SOAS University of London

South Asia Section, School of Languages, Cultures & Linguistics

Politics of Culture in Contemporary South Asia - B

Module Code:
15PSAH035
Credits:
15
FHEQ Level:
7
Year of study:
Any
Taught in:
Term 2

This is a module on culture in contemporary South Asia that highlights the multiple forms, languages, and avenues of cultural production; the relationship between local, national, and transnational/global domains; and the remix and reuse of older repertoires and forms in contemporary situations. Taught in Term 2, it will normally be taken as a continuation of the module 'Politics of Culture in Contemporary South Asia - A' but students who have not taken the Term 1 course may be admitted at the convenor's discretion.

The first half of the module will explore either media production or activism, the choice of topics depending upon which of these was not covered in 'Politics of Culture in Contemporary South Asia - A'
The second half of the module will be given over to case studies of vigorous forms of activism which produce counter-cultural forms that often re-use and re-interpret older traditions. These will be introduced and analysed in terms of the translation and over-writing of older forms and traditions, ranging from religious texts to heritage site to yogic practices, to serve more contemporary cultural and political ends.

This module can be taken as an open option

Prerequisites

This module would normally be taken as a continuation of 'Politics of Culture in Contemporary South Asia - A - 15PSAH034' but students who have not taken the term 1 module may be admitted at the Convenor's discretion.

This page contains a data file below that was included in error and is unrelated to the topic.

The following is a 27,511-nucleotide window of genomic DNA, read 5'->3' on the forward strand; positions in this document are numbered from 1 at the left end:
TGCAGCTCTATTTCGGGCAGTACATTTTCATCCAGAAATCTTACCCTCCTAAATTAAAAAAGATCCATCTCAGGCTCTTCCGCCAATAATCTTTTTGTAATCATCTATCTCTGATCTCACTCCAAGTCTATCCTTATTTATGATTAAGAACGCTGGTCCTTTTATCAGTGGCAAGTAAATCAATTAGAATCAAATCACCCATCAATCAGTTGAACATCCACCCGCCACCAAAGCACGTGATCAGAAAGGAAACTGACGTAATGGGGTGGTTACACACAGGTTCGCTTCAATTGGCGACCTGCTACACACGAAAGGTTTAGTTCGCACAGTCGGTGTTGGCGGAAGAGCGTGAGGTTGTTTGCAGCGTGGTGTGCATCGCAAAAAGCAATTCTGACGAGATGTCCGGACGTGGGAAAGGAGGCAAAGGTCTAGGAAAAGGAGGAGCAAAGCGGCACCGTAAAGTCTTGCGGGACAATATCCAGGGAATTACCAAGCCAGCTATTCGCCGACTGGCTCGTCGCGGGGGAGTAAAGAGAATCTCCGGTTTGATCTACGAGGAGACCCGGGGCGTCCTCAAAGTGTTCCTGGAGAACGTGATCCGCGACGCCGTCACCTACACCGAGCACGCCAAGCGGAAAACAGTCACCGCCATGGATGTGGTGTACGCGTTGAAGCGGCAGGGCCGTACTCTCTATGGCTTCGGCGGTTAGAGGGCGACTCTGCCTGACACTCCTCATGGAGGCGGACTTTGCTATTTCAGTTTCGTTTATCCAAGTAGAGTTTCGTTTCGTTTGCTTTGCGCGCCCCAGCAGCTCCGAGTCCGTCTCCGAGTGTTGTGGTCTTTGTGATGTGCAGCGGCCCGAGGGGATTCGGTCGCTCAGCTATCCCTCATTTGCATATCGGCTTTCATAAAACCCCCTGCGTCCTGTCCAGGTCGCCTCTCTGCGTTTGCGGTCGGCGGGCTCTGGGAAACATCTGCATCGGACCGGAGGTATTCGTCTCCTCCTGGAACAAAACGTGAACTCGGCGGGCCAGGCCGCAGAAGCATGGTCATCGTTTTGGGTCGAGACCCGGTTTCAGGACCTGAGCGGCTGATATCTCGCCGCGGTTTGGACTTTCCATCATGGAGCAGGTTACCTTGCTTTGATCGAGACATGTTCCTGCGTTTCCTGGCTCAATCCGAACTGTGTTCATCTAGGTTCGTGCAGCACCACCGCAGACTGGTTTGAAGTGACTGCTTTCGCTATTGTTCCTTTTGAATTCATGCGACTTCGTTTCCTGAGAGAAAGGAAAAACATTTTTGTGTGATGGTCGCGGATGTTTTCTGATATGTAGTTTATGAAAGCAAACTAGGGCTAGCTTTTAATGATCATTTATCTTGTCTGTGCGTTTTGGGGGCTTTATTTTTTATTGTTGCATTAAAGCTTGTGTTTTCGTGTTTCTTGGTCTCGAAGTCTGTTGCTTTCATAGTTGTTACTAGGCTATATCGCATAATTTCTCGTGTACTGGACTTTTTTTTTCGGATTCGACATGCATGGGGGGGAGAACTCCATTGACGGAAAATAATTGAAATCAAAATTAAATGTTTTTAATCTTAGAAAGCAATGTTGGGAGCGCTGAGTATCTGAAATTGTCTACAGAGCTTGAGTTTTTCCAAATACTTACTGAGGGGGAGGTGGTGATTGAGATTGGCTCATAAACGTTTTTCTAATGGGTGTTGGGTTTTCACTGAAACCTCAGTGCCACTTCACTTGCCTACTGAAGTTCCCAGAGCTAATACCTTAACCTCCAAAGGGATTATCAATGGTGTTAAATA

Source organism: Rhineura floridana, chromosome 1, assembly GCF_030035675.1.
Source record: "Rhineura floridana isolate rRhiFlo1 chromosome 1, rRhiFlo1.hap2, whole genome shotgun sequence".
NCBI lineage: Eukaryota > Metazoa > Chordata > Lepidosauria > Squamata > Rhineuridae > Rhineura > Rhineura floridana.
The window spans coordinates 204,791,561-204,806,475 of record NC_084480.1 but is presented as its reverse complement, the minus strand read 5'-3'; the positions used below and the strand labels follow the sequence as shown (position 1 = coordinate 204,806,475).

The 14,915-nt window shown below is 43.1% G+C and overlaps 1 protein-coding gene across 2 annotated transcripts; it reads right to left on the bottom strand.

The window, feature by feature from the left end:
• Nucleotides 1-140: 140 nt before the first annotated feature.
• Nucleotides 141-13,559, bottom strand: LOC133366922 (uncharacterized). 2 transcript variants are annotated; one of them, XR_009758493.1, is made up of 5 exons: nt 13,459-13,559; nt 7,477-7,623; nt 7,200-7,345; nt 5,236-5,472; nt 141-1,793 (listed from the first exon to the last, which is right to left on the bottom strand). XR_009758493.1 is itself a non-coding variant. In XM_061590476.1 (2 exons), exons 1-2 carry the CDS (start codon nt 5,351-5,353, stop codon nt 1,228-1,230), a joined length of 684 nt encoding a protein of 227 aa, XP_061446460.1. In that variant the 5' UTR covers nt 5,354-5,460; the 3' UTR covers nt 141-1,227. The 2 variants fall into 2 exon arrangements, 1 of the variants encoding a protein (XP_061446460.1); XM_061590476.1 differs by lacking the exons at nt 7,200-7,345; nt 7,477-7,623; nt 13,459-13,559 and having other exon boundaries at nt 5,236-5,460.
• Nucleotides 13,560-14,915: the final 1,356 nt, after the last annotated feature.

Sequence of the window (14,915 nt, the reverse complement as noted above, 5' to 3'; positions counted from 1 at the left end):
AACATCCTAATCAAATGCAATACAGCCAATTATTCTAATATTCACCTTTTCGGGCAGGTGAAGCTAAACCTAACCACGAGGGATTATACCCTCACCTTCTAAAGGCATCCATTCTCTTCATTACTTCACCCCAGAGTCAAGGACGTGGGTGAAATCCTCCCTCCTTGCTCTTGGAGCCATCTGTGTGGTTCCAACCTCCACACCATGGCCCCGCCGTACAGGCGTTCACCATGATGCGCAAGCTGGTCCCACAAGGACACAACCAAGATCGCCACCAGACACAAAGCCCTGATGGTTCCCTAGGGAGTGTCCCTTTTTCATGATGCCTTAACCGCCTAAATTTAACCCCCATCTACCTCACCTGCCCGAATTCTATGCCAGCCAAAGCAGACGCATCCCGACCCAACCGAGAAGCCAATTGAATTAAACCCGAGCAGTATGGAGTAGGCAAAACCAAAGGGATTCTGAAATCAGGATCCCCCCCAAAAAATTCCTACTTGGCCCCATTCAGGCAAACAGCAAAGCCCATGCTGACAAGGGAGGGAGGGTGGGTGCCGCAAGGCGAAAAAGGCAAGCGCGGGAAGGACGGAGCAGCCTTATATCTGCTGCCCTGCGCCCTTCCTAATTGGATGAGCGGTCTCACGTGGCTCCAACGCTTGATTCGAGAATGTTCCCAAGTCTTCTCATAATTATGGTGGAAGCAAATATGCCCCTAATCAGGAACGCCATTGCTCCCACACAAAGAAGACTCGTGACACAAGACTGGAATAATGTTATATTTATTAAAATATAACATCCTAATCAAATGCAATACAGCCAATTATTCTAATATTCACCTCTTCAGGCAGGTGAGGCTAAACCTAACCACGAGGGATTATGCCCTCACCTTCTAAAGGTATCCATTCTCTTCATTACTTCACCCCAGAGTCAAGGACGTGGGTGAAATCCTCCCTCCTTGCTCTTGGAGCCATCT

Objectives and learning outcomes of the module

On successful completion of the module a student should be able to;

  • Understand the ways in which public culture impacts political decision making
  • Understand issues related to knowledge production and manipulation.
  • Be familiar with key texts and debates within South Asian cultural studies
  • Develop research, verbal and written expression as part of transferable skills across academic disciplines

Workload

The module is taught over 10 weeks, 2 hours per week consisting of one lecture and one seminar

Scope and syllabus

Unit A: four or five of the following topics, avoiding repetition of topics already covered in 'Politics of Culture in Contemporary South Asia -A':

  • Street theatre and political theatre
  • Activism and solidarity on the university campus
  • Political and cultural impacts of disasters in South Asia
  • Ideologies and insurgencies
  • The contemporary mediascape in India
  • Mass media and decentralized circulation in Pakistan
  • Themes in contemporary Indian cinema
  • Radio waves
  • Documentary films: from state to self-produced

Unit B

  • Culture as translation: the many Ramayanas paradigm
  • Modern yoga
  • Heritage reconstruction and conservation in Nepal
  • Religious palimpsests
  • Essay workshop

Method of assessment

  • 3 x Reaction papers (1000 words each) to be submitted in term 2 (50%)
  • 1 x Essay (2500) to be submitted on day 5, week 1, term 3 (50%)

Suggested reading

All readings for this module are uploaded on Moodle.

  • Jeffrey, Robin 2000. India's Newspaper Revolution (Selections). London: Hurst.